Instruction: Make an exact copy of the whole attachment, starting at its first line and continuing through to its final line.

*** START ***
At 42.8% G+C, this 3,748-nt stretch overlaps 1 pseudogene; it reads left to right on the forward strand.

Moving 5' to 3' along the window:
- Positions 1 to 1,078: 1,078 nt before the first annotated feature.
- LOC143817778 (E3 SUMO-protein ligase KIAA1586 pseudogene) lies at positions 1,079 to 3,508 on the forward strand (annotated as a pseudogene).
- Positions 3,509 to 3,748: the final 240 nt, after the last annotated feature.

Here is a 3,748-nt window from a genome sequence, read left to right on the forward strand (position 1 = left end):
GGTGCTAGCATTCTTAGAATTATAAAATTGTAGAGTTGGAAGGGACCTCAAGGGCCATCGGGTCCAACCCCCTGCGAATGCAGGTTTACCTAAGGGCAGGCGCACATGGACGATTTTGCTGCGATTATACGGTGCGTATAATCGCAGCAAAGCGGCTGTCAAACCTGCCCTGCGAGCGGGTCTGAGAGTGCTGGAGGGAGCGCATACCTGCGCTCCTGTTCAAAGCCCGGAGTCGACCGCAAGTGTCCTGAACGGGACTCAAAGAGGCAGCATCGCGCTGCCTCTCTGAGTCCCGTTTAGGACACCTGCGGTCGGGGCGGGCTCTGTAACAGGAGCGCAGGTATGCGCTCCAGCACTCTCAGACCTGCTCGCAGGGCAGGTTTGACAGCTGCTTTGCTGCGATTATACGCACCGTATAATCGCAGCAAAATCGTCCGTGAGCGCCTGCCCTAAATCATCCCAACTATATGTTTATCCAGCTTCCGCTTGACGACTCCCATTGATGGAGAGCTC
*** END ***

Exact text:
At 42.8% G+C, this 3,748-nt stretch overlaps 1 pseudogene; it reads left to right on the forward strand.

Moving 5' to 3' along the window:
- Positions 1 to 1,078: 1,078 nt before the first annotated feature.
- LOC143817778 (E3 SUMO-protein ligase KIAA1586 pseudogene) lies at positions 1,079 to 3,508 on the forward strand (annotated as a pseudogene).
- Positions 3,509 to 3,748: the final 240 nt, after the last annotated feature.

Here is a 3,748-nt window from a genome sequence, read left to right on the forward strand (position 1 = left end):
GGTGCTAGCATTCTTAGAATTATAAAATTGTAGAGTTGGAAGGGACCTCAAGGGCCATCGGGTCCAACCCCCTGCGAATGCAGGTTTACCTAAGGGCAGGCGCACATGGACGATTTTGCTGCGATTATACGGTGCGTATAATCGCAGCAAAGCGGCTGTCAAACCTGCCCTGCGAGCGGGTCTGAGAGTGCTGGAGGGAGCGCATACCTGCGCTCCTGTTCAAAGCCCGGAGTCGACCGCAAGTGTCCTGAACGGGACTCAAAGAGGCAGCATCGCGCTGCCTCTCTGAGTCCCGTTTAGGACACCTGCGGTCGGGGCGGGCTCTGTAACAGGAGCGCAGGTATGCGCTCCAGCACTCTCAGACCTGCTCGCAGGGCAGGTTTGACAGCTGCTTTGCTGCGATTATACGCACCGTATAATCGCAGCAAAATCGTCCGTGAGCGCCTGCCCTAAATCATCCCAACTATATGTTTATCCAGCTTCCGCTTGACGACTCCCATTGATGGAGAGCTC